Wireless nodes take power from ambient TV broadcast signals
The technology demonstrators communicated over around 50cm at 1kbit/s using a packet protocol.
Communication is bi-directional and includes reception acknowledge as well as a simple anti-collision technique which allows point-to-point communication in an environment where multiple nodes operating.
Like passive RFID, the nodes ‘transmit’ by changing the reflectance of their antenna – in this case by briefly shorting (making it reflect) the two electrodes of a 258mm dipole tuned to a 50MHz band of UHF TV signals around 539MHz.
Changing reflectance effectively amplitude-modulates the field around the dipole, radiating an AM signal.
The dipole is busy as it is not only the transmit antenna, it is also the receive antenna and the source of power for the on-board microcontroller and receiver.
UHF power it extracted straight from the dipole through a four-stage passive diode-capacitor charge pump, the result of a previous University of Washington research project that was done on conjunction with Intel. In the original case, connected to a TV-top log-periodic antenna, the circuit delivered 60µW of dc 4km from the TV transmitter.
The receiver relies on the huge difference in modulation frequency between the ambient TV signal (6MHz) and the bit rates of the nodes (1kbit/s).
It is simply a crystal set – a diode and capacitor connected across the antenna (see diagram) followed by a self-adjusting comparator (a TS881) acting as a detector. The resistors of the comparator act to load the demodulator capacitor, and the various time constants are set to reject any AM from the TV modulation while allowing through AM at the desired data rate.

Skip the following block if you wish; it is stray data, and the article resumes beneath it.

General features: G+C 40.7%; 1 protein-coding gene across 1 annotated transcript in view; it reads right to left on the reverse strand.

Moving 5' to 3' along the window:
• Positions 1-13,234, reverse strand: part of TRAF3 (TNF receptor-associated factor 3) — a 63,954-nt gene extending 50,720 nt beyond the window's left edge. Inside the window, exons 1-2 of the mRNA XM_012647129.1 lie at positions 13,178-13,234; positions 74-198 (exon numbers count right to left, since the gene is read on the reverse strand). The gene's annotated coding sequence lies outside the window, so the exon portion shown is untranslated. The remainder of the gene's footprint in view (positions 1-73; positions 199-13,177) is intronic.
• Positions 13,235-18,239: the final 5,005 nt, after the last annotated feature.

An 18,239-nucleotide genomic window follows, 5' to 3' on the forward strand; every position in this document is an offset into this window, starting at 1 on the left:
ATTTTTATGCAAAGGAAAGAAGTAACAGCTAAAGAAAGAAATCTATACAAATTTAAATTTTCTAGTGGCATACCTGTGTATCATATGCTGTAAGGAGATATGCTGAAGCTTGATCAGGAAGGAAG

In practice the circuit can extract a signal that is invisibly buried in the TV signal.
The squared comparator sends its output to a MSP430 microcontroller for preamble correlation, header decode, data decode, and packet cyclic redundancy checking (CRC).
The modulation scheme chosen – at least one transition per bit and two transitions if the bit is a ’1′ – gives a fairly even stream of 1s and 0s during transmission.
The anti-collision scheme involves listening before transmission until the comparator output is largely 1s, or largely 0s, which means no nearby node is transmitting. This is not computationally intensive and needs little power.
Sending the message involves transmitting a 10101010 sequence before the traditional pre-amble to give receivers a good chance of synchronising. Then the 64bit pre-amble, address, and 96bit data are sent.
A range of 45cm was demonstrated indoors and 65cm outdoors, and at up to 10km from the TV transmitter.
Power consumption of the comparator and microcontroller is under 1µW most of the time.
The scheme is described in a paper: “Ambient backscatter: Wireless communication out of thin air“.
The prototype nodes also include three touch pads and an LED (flashing only briefly) for interactivity, and were limited by the microcontrollers need for 1.8V.
In a proposed smartcard application, the team suggest power would be shared: transmit modulator <1%, demodulator 1%, power management 8%, LEDs and touch sensors 26%.
The original idea for the power source is described in the paper: ‘Experimental results with two wireless power transfer systems‘.